Finally, we believe flexible capital solutions represent a compelling value proposition to borrowers and can subsequently provide investors with the opportunity to capture value and earn higher risk-adjusted returns

Implications for investors considering private credit

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In a benign credit environment, there are typically low default rates and little dispersion of returns among managers. In fact, managers that took on more risk have been typically rewarded with more return. But we are no longer in a period of benign credit. Higher rates are a double-edged sword: the higher returns due to lenders must come from somewhere, and it is being paid for by the borrower. And the risk of a recession is top of mind for investors and managers alike, with concerns over earnings pressure and a potential increase in defaults. Periods of economic stress and higher interest rates will differentiate true credit investors
from mere asset gatherers and may result in a
greater dispersion of returns across

Against this backdrop, it’s clear that experience matters. Investors considering private credit today should consider a manager’s experience investing across multiple credit cycles (including through prior high interest rate environments and periods of economic weakness), strength of sourcing platform, consistent discipline in underwriting and portfolio management expertise.

We believe that with the right manager, the attractive yields and conservative structures today should create the conditions for a compelling vintage in private credit.

Crescent is a global credit investment manager with over $40 billion of assets under management as of September 30, 2023. For over 30 years, the firm has focused on below investment grade credit through strategies that invest in marketable and privately originated debt securities including senior bank loans, high yield bonds, as well as private senior, unitranche and junior debt securities. Crescent is headquartered in Los Angeles with offices in New York, Boston, Chicago and London with more than 210 employees globally. Crescent is a part of SLC Management, the institutional alternatives and traditional asset management business of Sun Life. For more information about Crescent, visit www.crescentcap.com.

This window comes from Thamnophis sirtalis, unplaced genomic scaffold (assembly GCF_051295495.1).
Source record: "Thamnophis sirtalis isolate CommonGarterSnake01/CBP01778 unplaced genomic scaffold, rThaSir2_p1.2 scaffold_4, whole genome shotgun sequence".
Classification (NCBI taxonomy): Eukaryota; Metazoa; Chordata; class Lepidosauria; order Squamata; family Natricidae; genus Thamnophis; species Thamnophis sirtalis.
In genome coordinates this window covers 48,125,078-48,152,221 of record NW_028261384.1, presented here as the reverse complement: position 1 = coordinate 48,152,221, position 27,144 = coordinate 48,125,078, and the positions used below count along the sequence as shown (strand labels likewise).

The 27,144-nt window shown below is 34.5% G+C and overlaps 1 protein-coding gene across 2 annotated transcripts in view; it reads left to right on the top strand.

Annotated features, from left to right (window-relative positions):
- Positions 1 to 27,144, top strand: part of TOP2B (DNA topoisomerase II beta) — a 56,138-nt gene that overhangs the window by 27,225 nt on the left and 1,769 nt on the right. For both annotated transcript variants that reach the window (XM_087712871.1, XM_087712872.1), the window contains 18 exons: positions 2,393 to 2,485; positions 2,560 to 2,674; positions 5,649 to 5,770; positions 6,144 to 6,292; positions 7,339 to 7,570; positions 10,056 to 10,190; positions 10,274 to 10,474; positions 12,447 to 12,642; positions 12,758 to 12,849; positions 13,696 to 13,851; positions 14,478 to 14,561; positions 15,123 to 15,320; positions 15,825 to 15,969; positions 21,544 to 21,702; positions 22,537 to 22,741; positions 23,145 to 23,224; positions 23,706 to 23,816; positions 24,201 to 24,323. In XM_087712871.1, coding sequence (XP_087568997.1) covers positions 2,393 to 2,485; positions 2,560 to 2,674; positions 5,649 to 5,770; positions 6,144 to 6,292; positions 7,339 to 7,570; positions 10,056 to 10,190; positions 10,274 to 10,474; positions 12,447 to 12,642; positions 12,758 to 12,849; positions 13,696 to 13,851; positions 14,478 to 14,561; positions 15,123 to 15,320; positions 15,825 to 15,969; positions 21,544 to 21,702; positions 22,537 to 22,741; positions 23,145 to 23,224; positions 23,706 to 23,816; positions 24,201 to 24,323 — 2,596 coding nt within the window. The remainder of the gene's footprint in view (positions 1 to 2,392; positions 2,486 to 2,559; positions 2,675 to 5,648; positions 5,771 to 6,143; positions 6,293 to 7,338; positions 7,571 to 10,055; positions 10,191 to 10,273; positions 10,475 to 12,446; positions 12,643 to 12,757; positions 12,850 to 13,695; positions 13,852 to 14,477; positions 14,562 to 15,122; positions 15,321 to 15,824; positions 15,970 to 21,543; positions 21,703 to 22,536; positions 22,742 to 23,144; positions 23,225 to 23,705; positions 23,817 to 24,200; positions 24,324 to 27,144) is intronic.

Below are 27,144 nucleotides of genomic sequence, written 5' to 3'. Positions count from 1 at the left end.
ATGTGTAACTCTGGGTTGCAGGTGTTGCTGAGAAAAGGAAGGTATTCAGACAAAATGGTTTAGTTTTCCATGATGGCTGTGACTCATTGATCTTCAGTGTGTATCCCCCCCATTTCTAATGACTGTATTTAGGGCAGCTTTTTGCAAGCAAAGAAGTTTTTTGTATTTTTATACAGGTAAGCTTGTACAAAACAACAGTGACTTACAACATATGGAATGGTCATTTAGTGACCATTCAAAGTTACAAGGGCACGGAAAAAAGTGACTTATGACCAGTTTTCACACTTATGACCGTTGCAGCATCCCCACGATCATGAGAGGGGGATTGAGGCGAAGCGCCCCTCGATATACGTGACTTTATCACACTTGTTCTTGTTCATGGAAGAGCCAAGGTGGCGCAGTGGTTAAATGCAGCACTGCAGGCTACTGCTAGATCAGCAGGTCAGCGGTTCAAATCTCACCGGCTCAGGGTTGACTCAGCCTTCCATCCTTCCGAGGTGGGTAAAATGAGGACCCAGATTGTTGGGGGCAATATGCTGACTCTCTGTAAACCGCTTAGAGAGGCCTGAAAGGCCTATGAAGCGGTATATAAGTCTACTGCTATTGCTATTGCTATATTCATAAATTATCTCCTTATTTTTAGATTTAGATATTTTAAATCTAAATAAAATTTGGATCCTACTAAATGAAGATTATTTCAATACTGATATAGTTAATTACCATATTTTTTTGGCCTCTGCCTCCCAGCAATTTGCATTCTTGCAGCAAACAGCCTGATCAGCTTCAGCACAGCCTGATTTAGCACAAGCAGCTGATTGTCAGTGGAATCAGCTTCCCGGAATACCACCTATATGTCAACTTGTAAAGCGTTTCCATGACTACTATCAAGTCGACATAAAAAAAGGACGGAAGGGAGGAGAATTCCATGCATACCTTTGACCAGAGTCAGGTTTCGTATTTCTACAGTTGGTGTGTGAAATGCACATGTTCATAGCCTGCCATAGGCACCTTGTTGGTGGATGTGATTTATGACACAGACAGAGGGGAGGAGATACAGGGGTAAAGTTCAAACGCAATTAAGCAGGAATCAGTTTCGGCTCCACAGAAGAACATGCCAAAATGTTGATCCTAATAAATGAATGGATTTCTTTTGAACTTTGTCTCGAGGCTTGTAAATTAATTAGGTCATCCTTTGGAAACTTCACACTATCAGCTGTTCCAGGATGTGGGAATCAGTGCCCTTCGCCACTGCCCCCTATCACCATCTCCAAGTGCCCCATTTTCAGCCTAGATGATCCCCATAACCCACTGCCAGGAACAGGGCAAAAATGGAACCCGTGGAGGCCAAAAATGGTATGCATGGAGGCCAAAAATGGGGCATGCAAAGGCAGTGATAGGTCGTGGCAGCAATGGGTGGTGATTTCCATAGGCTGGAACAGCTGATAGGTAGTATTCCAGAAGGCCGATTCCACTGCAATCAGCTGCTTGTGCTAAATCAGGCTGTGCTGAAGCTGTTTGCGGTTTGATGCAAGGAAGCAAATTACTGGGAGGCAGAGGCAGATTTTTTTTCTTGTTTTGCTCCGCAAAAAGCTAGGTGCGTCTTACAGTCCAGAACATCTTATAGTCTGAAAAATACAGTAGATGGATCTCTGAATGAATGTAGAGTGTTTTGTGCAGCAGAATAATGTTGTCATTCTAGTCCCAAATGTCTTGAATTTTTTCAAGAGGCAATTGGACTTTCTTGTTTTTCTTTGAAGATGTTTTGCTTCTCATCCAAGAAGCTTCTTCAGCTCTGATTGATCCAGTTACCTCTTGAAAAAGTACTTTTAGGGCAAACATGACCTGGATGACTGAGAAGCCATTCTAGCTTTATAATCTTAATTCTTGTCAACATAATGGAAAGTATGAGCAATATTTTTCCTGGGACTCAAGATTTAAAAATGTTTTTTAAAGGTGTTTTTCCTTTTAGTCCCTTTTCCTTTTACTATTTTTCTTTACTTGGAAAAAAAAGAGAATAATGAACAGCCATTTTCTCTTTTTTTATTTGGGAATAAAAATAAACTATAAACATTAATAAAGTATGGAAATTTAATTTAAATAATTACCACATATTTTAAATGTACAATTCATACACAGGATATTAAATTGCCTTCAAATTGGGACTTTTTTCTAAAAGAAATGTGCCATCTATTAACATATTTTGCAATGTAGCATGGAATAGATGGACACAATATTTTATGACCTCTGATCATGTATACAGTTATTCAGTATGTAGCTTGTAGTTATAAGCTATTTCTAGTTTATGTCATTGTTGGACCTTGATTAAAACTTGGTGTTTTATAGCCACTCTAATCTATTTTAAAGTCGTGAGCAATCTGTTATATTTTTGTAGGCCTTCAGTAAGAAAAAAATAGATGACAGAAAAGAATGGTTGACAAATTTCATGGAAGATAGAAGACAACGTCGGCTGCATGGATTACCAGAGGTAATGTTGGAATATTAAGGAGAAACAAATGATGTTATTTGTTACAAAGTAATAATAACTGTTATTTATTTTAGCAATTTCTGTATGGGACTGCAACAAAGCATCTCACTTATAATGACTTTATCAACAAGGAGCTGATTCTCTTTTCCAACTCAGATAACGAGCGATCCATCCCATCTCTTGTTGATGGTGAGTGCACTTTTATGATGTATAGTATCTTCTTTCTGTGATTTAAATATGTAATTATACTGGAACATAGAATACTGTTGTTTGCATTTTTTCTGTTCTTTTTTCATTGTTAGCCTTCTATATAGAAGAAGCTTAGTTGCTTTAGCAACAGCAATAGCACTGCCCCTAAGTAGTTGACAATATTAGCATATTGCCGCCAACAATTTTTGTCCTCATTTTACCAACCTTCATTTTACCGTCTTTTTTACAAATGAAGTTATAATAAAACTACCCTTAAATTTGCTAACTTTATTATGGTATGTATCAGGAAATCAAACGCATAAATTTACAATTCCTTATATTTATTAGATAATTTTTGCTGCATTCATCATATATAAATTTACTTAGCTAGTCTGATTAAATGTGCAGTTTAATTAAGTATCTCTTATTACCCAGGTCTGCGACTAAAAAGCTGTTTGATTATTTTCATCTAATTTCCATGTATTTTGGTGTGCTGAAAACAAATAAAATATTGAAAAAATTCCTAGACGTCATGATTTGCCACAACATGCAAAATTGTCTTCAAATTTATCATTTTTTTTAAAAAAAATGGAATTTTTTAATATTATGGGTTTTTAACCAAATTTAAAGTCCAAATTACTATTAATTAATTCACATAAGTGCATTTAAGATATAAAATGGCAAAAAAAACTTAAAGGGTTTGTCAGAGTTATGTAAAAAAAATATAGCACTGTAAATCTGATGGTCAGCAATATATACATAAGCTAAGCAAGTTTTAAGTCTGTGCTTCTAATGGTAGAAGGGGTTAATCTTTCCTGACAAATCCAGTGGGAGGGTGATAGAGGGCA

This document expresses the views of the author as of the date indicated and such views are subject to change without notice. Neither the author nor Crescent Capital Group LP (“Crescent) has any duty or obligation to update the information contained herein. Further, Crescent makes no representation, and it should not be assumed, that past investment performance is an indication of future results. Crescent makes this document available for informational purposes only and should not be used for any other purpose. The information contained herein does not constitute and should not be construed as an offering of advisory services or an offer to sell or solicitation to buy any securities or related financial instruments in any jurisdiction. Nor is the information intended to be nor should it be construed to be investment advice. Certain information contained herein concerning economic trends and performance may be based on or derived from information provided by independent third-party sources. The author and Crescent believe that the sources from which such information has been obtained are reliable; however, neither can guarantee the accuracy of such information nor have independently verified the accuracy or completeness of such information or the assumptions on which such information is based. This document, including the information contained herein, may not be copied, reproduced, republished, or posted in whole or in part, in any form without the prior written consent of Crescent.